A business leader explained the power play to Daily Maverick last December. “The only route to [Ramaphosa] maintaining power is a quid pro quo between him and Mantashe where [the President] gives him [Mantashe] licence to follow [his version of] a balanced [energy] transition.” 

Mantashe stands firm — like an oil rig in opposition to a clean energy-led transition. To survive, Ramaphosa may need to sacrifice Gordhan and dial back on the transition plans. But this comes with its own headaches as a new economy is being built on new energy. 

“There’s a whole lot of anxiety on the part of donors,” said the Presidency source. They are asking: ‘Are we back-tracking on the just transition plans?’ ”  

Eskom’s death spiral

One of the reasons the dilemma is so difficult to parse for Ramaphosa is that without the 18.65% increase granted by the regulator to Eskom, the utility can’t survive. The first chart, below,  shows that without the reallocation of the regulatory clearing account from the fiscus to Eskom, without diesel bailouts (which fall under “IPPs” in the chart), it can’t continue as a going concern.  

Source: Eskom’s multiyear price determination to Nersa.

Godongwana is holding back on taking a portion of Eskom’s R390-billion debt on to the national balance sheet. The second chart, below,  shows that Eskom is budgeting for lower sales, which means the exodus from the grid is gathering pace.

Source: Eskom’s multiyear price determination to Nersa.

rolling blackouts retailers

Working in the dark during rolling blackouts. (Photo: Emile Hendricks / Foto24)

“You can have a bully-boy huffing and puffing but the change is happening under our feet,” said the Presidency official.  

Mantashe says he can fix Eskom in six months because there is “idle” capacity of 20,000MW. News24’s Kyle Cowan has shown, in this fact-check, why this is not so; there are units out on maintenance and regular outages, often attributed to sabotage.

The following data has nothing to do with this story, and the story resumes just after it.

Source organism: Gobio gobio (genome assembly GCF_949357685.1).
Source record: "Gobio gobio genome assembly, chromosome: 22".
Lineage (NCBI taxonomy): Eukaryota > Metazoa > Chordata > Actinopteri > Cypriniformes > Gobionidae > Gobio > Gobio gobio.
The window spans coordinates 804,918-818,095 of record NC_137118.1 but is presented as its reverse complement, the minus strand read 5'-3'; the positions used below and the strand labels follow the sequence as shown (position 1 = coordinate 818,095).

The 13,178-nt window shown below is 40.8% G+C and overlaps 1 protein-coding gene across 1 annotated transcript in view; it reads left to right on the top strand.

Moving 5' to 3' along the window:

Source: Eskom’s multiyear price determination to Nersa.

The third chart, above, shows that Eskom’s maintenance plan is scheduled until 2027, and without maintaining the cranky old fleet of coal-fired power stations, the grid can collapse. Any quick-fix solution will reduce the maintenance schedule and quicken the death spiral. DM


Comments - Please in order to comment.

  • Joe Soap says:

    South Africa watches politicians deal with a real problem. One that promises and lies cannot fix. This is the world most of us live in. We produce tangible output. If there is no output then people know we have not done our job. After watching this we need to ask ourselves. What benefits do politicians provide. What good comes from having this layer of lying, stealing and incompetent people who cannot produce tangible output. I believe none and as society we need to come up with a governance model that excludes them and the drag on society that they have.

    • Jeremy Stephenson says:

      Absolutely agree. The political class in this country does not add one discernable jot of value. They consistently prioritise their own survival over the interests of the nation. And when a crisis hits, the only thing that occupies them is the avoidance of responsibility. We need a system that is more accountable, considerably leaner, and focused single-mindedly on the greater good of the country.

    • Colin Attwell says: